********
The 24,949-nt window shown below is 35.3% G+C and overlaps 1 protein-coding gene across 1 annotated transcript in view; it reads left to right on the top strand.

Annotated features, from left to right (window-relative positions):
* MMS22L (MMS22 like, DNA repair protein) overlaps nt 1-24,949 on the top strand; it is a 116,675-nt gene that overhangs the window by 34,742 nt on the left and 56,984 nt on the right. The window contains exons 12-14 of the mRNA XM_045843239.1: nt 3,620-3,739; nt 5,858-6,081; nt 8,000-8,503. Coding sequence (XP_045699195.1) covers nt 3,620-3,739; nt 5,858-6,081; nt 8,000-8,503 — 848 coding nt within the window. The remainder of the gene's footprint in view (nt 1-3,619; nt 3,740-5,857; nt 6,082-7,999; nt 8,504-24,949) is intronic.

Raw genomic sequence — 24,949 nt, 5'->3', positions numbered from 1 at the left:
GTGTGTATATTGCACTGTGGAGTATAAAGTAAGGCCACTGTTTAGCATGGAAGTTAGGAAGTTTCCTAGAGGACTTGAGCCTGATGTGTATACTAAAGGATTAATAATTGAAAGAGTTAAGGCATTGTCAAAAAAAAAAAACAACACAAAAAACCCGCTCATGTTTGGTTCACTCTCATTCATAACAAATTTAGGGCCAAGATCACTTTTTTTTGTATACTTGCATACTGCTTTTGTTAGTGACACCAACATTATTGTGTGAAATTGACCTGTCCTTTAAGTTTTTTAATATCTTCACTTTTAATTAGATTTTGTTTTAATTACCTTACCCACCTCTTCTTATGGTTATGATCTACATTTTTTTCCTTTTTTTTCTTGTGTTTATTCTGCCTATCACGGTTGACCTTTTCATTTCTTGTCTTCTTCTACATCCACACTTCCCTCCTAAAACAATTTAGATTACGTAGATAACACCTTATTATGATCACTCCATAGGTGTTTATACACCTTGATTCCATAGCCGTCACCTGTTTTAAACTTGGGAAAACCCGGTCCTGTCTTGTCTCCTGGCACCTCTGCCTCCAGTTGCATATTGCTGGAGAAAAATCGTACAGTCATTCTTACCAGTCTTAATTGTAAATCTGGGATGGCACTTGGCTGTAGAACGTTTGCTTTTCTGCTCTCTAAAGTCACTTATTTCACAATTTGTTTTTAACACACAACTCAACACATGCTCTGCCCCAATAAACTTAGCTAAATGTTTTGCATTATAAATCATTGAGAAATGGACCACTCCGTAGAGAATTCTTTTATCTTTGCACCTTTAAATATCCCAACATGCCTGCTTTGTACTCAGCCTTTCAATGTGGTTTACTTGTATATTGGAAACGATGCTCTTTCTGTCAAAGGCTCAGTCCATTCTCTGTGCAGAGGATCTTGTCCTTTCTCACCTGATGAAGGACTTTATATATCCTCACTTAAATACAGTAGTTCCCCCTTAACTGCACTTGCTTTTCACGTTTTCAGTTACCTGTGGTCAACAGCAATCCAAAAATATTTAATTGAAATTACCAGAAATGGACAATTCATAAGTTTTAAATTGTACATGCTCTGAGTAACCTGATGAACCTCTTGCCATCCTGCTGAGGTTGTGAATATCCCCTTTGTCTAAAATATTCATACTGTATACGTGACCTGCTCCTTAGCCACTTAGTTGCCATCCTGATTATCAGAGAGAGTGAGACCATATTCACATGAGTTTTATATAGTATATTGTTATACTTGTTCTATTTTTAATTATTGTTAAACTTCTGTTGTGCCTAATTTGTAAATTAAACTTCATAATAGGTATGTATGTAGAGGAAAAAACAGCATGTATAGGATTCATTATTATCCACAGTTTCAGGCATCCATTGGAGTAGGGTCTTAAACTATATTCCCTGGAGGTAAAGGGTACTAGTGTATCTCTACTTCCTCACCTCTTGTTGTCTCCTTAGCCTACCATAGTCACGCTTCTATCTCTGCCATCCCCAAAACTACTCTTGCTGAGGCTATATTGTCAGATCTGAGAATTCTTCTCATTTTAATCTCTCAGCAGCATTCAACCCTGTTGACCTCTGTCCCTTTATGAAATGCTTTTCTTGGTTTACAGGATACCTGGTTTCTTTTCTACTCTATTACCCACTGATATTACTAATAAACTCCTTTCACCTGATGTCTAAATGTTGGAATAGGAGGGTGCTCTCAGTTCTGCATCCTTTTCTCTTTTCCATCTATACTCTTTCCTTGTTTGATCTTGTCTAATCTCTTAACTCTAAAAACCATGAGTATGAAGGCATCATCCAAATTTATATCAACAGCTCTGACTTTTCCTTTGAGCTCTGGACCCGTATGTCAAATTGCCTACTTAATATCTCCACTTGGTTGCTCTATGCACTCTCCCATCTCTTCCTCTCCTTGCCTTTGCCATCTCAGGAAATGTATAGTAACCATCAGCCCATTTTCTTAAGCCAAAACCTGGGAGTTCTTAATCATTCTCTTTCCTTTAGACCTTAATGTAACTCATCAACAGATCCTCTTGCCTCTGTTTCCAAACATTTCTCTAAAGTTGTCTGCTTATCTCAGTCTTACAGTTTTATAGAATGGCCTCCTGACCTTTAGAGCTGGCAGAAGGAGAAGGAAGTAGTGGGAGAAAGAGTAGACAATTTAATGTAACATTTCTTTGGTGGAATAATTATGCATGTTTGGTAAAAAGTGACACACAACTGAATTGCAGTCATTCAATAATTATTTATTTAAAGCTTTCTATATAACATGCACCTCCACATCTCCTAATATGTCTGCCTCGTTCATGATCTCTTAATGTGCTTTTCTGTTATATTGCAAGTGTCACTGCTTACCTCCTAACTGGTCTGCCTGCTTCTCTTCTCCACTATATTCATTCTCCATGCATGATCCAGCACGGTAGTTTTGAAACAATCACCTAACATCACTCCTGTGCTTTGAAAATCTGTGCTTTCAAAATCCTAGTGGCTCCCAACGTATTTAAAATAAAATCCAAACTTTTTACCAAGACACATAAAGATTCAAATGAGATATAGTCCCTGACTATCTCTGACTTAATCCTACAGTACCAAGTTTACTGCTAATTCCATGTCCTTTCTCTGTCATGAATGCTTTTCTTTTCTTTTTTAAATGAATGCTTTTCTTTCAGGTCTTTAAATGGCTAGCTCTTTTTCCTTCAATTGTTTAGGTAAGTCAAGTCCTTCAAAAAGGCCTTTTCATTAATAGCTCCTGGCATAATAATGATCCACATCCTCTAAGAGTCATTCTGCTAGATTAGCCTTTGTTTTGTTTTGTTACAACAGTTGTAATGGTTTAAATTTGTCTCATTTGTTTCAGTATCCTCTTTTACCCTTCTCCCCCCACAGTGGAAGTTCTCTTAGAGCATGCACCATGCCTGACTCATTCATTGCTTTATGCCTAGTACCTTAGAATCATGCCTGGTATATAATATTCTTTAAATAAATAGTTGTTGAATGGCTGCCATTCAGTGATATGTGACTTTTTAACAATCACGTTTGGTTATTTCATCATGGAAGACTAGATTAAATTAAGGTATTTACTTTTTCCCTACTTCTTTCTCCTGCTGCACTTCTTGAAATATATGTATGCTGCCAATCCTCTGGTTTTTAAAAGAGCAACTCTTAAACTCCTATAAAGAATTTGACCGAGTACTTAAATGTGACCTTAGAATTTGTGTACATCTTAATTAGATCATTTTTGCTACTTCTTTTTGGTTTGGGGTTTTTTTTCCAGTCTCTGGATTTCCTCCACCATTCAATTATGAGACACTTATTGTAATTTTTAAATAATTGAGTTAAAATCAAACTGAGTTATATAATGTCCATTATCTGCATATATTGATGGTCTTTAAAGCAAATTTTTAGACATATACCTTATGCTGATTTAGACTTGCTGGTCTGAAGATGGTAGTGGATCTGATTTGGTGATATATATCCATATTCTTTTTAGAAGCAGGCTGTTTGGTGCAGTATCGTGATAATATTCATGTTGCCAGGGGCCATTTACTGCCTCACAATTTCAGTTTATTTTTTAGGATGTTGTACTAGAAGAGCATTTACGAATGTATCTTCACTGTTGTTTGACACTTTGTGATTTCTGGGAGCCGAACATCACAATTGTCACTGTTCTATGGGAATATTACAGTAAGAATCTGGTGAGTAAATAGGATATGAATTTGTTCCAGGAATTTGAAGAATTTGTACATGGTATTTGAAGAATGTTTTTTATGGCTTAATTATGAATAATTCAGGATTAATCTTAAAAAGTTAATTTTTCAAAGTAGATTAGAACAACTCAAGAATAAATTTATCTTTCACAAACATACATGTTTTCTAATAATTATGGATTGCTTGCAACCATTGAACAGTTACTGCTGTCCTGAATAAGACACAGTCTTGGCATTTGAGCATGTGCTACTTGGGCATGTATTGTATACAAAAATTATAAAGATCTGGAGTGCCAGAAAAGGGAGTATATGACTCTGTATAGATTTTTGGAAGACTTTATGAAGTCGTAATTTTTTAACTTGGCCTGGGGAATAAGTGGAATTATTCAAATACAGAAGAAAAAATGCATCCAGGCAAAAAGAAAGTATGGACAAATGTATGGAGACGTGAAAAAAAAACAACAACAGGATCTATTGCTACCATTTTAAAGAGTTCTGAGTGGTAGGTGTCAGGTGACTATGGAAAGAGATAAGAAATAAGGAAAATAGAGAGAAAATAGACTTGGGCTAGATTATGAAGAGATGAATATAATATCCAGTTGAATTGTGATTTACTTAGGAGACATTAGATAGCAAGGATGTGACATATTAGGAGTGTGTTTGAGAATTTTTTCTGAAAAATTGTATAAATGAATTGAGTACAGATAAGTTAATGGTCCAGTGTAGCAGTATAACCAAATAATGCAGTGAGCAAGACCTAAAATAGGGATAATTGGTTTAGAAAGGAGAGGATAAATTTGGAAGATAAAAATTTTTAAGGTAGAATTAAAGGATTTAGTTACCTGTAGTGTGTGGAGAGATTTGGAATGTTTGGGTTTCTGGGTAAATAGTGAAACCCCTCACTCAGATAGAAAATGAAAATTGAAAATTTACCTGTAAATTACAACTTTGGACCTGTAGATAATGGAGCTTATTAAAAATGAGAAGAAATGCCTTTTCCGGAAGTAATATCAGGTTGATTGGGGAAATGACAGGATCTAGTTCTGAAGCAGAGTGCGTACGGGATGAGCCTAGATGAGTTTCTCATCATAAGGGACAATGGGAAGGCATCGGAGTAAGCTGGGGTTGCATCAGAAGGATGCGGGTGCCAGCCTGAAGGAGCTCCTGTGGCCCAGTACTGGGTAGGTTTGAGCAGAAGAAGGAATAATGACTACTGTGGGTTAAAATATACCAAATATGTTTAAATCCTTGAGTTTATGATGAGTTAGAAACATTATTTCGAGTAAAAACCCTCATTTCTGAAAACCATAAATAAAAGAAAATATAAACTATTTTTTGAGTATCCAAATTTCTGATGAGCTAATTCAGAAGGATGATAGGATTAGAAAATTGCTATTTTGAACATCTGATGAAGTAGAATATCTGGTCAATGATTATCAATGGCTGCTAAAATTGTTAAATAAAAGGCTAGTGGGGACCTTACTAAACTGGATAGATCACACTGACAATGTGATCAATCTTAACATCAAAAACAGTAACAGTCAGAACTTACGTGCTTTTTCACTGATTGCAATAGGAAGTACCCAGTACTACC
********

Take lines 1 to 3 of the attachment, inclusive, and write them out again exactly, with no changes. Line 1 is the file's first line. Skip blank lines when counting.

The 24,949-nt window shown below is 35.3% G+C and overlaps 1 protein-coding gene across 1 annotated transcript in view; it reads left to right on the top strand.

Annotated features, from left to right (window-relative positions):
* MMS22L (MMS22 like, DNA repair protein) overlaps nt 1-24,949 on the top strand; it is a 116,675-nt gene that overhangs the window by 34,742 nt on the left and 56,984 nt on the right. The window contains exons 12-14 of the mRNA XM_045843239.1: nt 3,620-3,739; nt 5,858-6,081; nt 8,000-8,503. Coding sequence (XP_045699195.1) covers nt 3,620-3,739; nt 5,858-6,081; nt 8,000-8,503 — 848 coding nt within the window. The remainder of the gene's footprint in view (nt 1-3,619; nt 3,740-5,857; nt 6,082-7,999; nt 8,504-24,949) is intronic.